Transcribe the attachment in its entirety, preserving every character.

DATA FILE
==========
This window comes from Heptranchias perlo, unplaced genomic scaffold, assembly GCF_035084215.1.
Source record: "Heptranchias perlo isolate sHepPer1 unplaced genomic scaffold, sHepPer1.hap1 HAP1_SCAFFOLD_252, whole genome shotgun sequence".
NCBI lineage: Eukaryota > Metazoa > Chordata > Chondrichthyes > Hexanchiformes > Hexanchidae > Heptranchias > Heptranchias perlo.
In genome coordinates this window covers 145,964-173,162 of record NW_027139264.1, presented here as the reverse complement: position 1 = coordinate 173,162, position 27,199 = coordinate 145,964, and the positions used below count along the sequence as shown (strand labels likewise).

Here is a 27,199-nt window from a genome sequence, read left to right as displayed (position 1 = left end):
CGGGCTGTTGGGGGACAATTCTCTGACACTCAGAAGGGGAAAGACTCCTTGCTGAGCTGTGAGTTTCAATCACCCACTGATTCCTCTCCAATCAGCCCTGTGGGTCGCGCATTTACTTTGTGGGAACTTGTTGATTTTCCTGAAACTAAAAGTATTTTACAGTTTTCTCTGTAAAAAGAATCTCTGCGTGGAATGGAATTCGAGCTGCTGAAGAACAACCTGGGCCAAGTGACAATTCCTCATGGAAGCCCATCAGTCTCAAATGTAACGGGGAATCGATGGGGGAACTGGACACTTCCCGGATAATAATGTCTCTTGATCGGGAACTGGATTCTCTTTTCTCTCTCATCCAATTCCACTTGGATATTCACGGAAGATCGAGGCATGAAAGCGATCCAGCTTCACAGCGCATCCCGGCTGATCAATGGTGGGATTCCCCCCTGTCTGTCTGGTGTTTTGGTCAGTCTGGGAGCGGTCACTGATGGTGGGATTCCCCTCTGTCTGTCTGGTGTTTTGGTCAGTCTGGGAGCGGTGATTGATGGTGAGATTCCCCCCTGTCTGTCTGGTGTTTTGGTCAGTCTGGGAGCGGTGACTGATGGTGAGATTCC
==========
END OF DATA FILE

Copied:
This window comes from Heptranchias perlo, unplaced genomic scaffold, assembly GCF_035084215.1.
Source record: "Heptranchias perlo isolate sHepPer1 unplaced genomic scaffold, sHepPer1.hap1 HAP1_SCAFFOLD_252, whole genome shotgun sequence".
NCBI lineage: Eukaryota > Metazoa > Chordata > Chondrichthyes > Hexanchiformes > Hexanchidae > Heptranchias > Heptranchias perlo.
In genome coordinates this window covers 145,964-173,162 of record NW_027139264.1, presented here as the reverse complement: position 1 = coordinate 173,162, position 27,199 = coordinate 145,964, and the positions used below count along the sequence as shown (strand labels likewise).

Here is a 27,199-nt window from a genome sequence, read left to right as displayed (position 1 = left end):
CGGGCTGTTGGGGGACAATTCTCTGACACTCAGAAGGGGAAAGACTCCTTGCTGAGCTGTGAGTTTCAATCACCCACTGATTCCTCTCCAATCAGCCCTGTGGGTCGCGCATTTACTTTGTGGGAACTTGTTGATTTTCCTGAAACTAAAAGTATTTTACAGTTTTCTCTGTAAAAAGAATCTCTGCGTGGAATGGAATTCGAGCTGCTGAAGAACAACCTGGGCCAAGTGACAATTCCTCATGGAAGCCCATCAGTCTCAAATGTAACGGGGAATCGATGGGGGAACTGGACACTTCCCGGATAATAATGTCTCTTGATCGGGAACTGGATTCTCTTTTCTCTCTCATCCAATTCCACTTGGATATTCACGGAAGATCGAGGCATGAAAGCGATCCAGCTTCACAGCGCATCCCGGCTGATCAATGGTGGGATTCCCCCCTGTCTGTCTGGTGTTTTGGTCAGTCTGGGAGCGGTCACTGATGGTGGGATTCCCCTCTGTCTGTCTGGTGTTTTGGTCAGTCTGGGAGCGGTGATTGATGGTGAGATTCCCCCCTGTCTGTCTGGTGTTTTGGTCAGTCTGGGAGCGGTGACTGATGGTGAGATTCC